OTTAWA COUNTY, Mich. — Nearly three weeks after Ottawa County commissioners finished their termination hearing for Health Officer Adeline Hambley, that meeting has continued with no clear end in sight.
On Tuesday, the Board of Commissioners voted to again recess the meeting and resume later in the month.
A source confirmed to 13 ON YOUR SIDE last week that the county had been preparing to offer Hambley $4 million to walk away from the job and drop her lawsuit against them. That lawsuit came from their attempt to remove her in January without prior notice.
Following the news, one commissioner previously aligned with the Board’s conservative Ottawa Impact majority bloc spoke out on the settlement being considered.
“The decision by Ottawa Impact to payout Adeline Hambley goes against every principle of good governence and conservatism,” commissioner Jacob Bonnema said.
The termination hearing, held last month, originally stemmed from charges that Hambley demonstrated incompetence, misconduct and neglect of duty during the county’s budget process when she took public her concerns about proposed budget cuts to the Department of Public Health.
Hambley’s attorney, Sarah Howard, told reporters after the meeting ended for the day that the settlement talks remained ongoing.
“We have continued disagreements about where we are in the process and we’re going have to try and work that out again when we reconvene in two week, unfortunately,” Howard said.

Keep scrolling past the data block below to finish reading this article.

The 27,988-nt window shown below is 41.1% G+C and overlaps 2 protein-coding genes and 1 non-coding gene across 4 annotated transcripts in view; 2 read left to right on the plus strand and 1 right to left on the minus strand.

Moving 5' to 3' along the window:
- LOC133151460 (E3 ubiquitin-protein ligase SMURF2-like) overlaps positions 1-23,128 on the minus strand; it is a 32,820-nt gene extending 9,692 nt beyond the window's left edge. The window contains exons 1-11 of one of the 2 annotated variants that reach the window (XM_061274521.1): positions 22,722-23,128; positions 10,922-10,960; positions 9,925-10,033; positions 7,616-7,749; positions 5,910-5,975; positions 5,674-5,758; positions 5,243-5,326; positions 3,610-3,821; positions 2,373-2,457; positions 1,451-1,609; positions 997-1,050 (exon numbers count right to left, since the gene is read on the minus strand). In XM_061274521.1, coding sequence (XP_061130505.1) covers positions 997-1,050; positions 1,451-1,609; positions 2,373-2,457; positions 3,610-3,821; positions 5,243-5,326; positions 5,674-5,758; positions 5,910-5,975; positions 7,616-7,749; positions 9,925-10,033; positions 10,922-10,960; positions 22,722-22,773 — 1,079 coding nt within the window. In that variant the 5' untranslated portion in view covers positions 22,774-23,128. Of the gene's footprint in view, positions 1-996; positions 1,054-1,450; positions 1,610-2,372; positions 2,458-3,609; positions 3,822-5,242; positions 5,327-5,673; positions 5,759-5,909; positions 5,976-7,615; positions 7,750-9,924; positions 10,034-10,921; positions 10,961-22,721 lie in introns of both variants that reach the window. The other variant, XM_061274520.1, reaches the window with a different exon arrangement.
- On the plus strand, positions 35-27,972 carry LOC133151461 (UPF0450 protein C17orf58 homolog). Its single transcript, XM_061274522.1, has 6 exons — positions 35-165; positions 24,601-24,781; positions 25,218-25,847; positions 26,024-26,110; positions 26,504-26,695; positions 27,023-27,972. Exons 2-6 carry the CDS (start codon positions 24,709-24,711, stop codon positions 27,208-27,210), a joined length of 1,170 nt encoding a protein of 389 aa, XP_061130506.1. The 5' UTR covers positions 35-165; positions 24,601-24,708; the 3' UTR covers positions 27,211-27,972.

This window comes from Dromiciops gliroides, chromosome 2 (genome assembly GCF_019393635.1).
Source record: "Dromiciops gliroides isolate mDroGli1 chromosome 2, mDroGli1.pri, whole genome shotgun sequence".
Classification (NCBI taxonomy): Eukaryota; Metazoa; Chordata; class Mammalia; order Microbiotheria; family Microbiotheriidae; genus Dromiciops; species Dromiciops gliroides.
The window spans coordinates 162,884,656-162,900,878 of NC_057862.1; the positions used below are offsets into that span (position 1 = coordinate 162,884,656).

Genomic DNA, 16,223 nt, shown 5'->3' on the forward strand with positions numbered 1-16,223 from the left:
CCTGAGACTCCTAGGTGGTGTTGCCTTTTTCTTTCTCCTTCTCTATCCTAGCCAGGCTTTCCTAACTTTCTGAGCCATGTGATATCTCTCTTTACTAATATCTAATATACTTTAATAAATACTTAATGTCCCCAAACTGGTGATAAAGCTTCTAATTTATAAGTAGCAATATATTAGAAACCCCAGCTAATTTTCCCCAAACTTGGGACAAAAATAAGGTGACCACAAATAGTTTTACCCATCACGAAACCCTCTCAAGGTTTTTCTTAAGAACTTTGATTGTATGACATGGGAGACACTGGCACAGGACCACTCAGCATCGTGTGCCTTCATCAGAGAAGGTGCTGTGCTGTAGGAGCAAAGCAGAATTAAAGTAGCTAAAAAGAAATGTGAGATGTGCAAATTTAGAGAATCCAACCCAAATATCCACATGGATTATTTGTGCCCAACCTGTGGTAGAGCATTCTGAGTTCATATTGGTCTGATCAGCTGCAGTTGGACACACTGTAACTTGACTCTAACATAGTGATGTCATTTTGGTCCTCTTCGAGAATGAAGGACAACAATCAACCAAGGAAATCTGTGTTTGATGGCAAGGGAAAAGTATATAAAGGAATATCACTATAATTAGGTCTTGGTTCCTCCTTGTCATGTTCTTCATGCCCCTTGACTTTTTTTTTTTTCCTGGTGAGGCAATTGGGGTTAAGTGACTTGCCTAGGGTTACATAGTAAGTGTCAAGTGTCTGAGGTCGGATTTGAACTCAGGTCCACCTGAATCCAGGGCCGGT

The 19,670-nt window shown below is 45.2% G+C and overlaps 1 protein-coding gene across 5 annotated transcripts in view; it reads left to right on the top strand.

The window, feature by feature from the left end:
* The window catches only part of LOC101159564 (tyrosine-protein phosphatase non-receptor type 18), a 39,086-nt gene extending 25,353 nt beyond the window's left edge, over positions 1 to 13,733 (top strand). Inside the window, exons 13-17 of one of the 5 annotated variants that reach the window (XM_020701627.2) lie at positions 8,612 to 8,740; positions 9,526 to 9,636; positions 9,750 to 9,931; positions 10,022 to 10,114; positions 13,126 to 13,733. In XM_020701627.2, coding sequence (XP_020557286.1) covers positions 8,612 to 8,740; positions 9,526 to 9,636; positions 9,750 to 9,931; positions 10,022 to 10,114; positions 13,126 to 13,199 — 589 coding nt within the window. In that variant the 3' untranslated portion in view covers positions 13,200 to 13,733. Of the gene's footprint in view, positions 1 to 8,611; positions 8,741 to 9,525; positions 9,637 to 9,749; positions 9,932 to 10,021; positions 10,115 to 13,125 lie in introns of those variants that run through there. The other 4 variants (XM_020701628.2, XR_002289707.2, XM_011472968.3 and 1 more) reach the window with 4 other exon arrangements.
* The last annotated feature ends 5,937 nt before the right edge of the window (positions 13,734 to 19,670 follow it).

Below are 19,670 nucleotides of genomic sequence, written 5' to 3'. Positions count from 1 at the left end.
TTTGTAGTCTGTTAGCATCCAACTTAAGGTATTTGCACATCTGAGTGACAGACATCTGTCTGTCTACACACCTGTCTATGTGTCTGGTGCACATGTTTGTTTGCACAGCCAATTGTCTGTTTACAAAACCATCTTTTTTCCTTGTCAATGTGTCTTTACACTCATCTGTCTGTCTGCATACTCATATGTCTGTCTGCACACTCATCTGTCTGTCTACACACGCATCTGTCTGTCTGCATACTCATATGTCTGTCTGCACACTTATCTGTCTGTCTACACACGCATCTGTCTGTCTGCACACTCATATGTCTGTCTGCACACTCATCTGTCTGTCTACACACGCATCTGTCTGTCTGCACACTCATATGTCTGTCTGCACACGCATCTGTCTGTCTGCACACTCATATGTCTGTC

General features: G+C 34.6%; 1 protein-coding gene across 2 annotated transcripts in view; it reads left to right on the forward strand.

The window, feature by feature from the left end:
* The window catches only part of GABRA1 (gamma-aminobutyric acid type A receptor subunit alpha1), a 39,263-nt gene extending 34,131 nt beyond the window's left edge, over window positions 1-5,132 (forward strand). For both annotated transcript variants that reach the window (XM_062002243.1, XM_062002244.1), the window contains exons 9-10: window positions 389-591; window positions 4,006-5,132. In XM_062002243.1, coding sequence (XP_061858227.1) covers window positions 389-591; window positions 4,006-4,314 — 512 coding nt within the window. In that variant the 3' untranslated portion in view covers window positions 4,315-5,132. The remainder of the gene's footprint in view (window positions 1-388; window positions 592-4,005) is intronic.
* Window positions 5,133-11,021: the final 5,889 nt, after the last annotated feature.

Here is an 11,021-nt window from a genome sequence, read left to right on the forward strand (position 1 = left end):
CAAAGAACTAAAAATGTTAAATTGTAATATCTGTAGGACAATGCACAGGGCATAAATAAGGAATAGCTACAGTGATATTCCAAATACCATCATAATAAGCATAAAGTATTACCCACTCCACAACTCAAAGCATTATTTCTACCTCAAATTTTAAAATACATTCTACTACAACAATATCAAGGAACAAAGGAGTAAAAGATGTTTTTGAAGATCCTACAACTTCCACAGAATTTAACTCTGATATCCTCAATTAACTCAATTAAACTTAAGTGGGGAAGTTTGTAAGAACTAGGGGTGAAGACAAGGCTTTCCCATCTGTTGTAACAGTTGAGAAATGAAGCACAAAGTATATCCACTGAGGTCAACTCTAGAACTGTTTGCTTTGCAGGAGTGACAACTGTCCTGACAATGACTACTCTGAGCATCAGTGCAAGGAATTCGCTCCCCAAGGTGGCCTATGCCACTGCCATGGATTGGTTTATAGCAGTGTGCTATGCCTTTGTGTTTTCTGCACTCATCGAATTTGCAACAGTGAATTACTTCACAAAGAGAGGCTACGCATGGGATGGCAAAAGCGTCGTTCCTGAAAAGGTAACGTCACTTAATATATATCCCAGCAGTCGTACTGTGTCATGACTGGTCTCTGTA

This came after commissioners had voted last week to accept their legal counsel’s recommendation on settlement activities.
“Our position is we had a binding settlement agreement with known terms pending and we were just reducing it to writing,” Howard said. “There’s some disagreement about whether that was the case, and so we’re continuing to have talks surrounding that issue and to see if we can resolve the situation with a settlement or if that’s not going to be possible.”
Weeks into the meeting, some members of the public have been persistent in seeing the saga through to the end, despite the delays.
Their persistence, however, has not come without frustration.
“I would think after four meetings and now they’re going to wait another two weeks- I think they should’ve, by now, known what they can settle on and I’m not quite sure why they can’t seem to settle,” resident Cathy Schmidt.
The meeting is now scheduled to resume on Nov. 28 at 1:30 p.m. Until then, Howard said that Hambley remains the health officer.
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